Ritz-Carlton developers accused of blocking sale of neighbor to preserve view

Rendering of the Ritz-Carlton Sunny Isles
Rendering of the Ritz-Carlton Sunny Isles

The condominium association at the nine-story Tropicana building in Sunny Isles Beach has filed suit against developers Edgardo Defortuna, Manuel Grosskopf and their related companies for allegedly blocking a sale of the Tropicana in order to preserve the oceanfront view at Ritz-Carlton Residences, a 52-story condominium that the developers are building next door.

The Tropicana Condominium Association alleges in its suit, filed in Miami-Dade Circuit Court, that Defortuna and Grosskopf used straw buyers to acquire five of the 48 units at the Tropicana and to block efforts by the condominium association to dissolve itself and sell the entire nine-story building to a developer who could put a much taller building in its place.

The Tropicana Condominium Association is seeking $120 million of damages from the defendants. Defortuna is president of Fortune International Realty. Grosskopf runs the real estate development firm Chateau Group.

Ownership of five Tropicana units equates to 10 percent of the voting power of the association’s membership, just enough to block a dissolution of the condo association and a sale of the building as a whole, said Miami attorney Glen Waldman, who represents the Tropicana Condominium Association. “Nobody’s occupying any of these units,” told The Real Deal. “They’re only for one purpose, to block us.”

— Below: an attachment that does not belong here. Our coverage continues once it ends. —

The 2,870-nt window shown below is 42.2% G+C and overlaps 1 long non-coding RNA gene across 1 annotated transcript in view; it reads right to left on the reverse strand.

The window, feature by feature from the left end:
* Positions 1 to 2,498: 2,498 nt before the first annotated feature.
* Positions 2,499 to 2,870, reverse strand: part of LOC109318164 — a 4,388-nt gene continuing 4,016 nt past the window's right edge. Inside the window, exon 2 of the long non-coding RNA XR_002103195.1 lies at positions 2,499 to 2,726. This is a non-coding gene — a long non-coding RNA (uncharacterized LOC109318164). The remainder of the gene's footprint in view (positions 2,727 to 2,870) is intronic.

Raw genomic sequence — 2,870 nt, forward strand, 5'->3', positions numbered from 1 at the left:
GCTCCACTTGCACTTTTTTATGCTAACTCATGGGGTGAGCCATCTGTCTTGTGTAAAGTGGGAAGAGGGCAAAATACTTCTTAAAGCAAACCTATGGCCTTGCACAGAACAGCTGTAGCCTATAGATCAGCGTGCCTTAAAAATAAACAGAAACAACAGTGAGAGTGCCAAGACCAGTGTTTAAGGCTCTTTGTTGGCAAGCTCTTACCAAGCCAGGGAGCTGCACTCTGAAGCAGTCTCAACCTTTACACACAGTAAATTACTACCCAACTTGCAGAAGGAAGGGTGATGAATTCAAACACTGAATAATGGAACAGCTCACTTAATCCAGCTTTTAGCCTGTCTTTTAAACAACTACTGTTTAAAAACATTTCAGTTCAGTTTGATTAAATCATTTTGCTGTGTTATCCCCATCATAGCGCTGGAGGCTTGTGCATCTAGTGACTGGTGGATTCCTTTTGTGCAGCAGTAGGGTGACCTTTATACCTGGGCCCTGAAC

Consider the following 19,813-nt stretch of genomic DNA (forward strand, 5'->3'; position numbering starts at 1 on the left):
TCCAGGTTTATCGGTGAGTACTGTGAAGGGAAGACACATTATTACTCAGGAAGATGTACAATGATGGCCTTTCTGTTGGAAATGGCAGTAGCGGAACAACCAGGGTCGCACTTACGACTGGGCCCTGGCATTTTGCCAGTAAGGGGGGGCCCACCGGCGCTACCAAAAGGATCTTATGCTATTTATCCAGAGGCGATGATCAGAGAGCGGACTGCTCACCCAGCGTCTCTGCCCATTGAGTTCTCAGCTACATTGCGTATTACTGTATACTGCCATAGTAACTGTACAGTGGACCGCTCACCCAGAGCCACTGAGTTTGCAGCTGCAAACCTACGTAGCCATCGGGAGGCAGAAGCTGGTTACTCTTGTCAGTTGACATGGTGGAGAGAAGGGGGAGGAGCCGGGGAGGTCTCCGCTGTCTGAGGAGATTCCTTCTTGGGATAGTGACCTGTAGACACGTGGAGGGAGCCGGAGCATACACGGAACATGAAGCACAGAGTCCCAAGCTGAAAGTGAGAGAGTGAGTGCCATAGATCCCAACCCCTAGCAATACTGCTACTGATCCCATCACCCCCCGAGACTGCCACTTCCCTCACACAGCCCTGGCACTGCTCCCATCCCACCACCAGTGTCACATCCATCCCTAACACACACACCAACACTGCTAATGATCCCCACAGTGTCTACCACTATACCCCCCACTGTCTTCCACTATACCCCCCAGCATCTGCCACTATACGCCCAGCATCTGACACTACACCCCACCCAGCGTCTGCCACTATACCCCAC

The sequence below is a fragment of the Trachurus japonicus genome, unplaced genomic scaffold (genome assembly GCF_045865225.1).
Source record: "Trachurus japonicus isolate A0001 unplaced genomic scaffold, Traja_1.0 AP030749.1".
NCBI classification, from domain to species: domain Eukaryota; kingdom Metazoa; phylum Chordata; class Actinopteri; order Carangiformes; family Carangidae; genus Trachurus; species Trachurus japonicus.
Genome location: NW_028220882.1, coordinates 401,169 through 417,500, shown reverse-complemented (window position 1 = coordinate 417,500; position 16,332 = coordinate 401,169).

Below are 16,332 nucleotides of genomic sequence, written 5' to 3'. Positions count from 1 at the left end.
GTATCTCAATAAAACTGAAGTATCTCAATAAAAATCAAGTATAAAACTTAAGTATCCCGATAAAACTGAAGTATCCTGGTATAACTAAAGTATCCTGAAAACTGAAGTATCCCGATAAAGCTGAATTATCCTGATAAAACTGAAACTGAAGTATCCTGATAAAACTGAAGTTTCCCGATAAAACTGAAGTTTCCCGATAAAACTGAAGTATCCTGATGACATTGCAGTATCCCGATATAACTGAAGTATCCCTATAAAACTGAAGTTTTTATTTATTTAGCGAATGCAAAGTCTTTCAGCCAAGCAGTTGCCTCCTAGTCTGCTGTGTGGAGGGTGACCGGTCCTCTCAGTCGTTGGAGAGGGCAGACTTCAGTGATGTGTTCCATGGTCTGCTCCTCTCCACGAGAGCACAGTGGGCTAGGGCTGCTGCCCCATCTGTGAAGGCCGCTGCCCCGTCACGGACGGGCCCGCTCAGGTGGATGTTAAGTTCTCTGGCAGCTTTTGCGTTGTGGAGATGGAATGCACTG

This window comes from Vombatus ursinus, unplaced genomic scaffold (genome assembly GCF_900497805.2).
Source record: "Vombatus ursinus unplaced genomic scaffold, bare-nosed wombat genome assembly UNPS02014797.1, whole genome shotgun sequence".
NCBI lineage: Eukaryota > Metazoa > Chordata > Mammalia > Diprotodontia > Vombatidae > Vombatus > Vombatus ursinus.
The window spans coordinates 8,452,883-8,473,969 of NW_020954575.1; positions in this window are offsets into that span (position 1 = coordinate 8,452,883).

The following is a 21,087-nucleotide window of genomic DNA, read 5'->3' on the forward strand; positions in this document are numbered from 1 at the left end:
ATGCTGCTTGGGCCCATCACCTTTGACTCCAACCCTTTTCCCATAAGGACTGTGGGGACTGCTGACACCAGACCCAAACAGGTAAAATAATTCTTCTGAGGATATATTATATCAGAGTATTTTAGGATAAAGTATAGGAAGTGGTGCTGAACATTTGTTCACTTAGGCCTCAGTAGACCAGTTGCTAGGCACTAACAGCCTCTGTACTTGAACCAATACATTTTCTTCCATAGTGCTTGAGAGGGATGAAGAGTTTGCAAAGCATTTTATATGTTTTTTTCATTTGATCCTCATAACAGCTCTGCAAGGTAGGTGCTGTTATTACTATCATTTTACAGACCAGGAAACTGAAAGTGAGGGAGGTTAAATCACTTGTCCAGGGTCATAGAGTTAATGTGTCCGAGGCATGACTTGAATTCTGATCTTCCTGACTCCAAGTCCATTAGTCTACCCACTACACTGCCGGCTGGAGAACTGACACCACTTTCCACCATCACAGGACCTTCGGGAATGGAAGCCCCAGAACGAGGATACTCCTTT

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While Florida law requires 80 percent voting approval to dissolve the condominium ownership of a building, “there is also a provision in the statute that says if you have 10 percent that vote against it, you can’t” dissolve a condominium association, Waldman said.

The Tropicana Condominium Association claims in the suit that Defortuna and Grosskopf arranged for employees and other straw buyers to purchase five Tropicana units for a total of $1.17 million in a “fraudulent scheme” to block proposals to dissolve the condominium ownership of the building and sell it outright.

The buyers of the five Tropicana units had filed suit in January against the Tropicana Condominium Association, contending that its declaration of condominium requires 100 percent voter approval to dissolve the association, and that the board of directors invalidly adopted two amendments lowering the required threshold below 100 percent. Juan Farach, a partner of Miami law firm Shubin & Bass, which is representing the buyers of the five condo units, told TRD that the original 100 percent threshold for dissolving the Tropicana Condominium Association still applies. Calls to Defortuna‘s representatives were referred to Farach.

According to the suit, many Tropicana condo owners, including a large number or retirees, believe the combined sales of their individual units would be less than the price a developer would pay for the Tropicana and its oceanfront location at 15645 Collins Avenue. Developers have made offers up to $100 million, according to the Tropicana Condominium Association’s suit.

Chateau Group, run by Grosskopf, has offered less than $50 million for the Tropicana property, Waldman said. “They were told, ‘No.’ And there was a discussion with Defortuna, but it didn’t go anywhere.”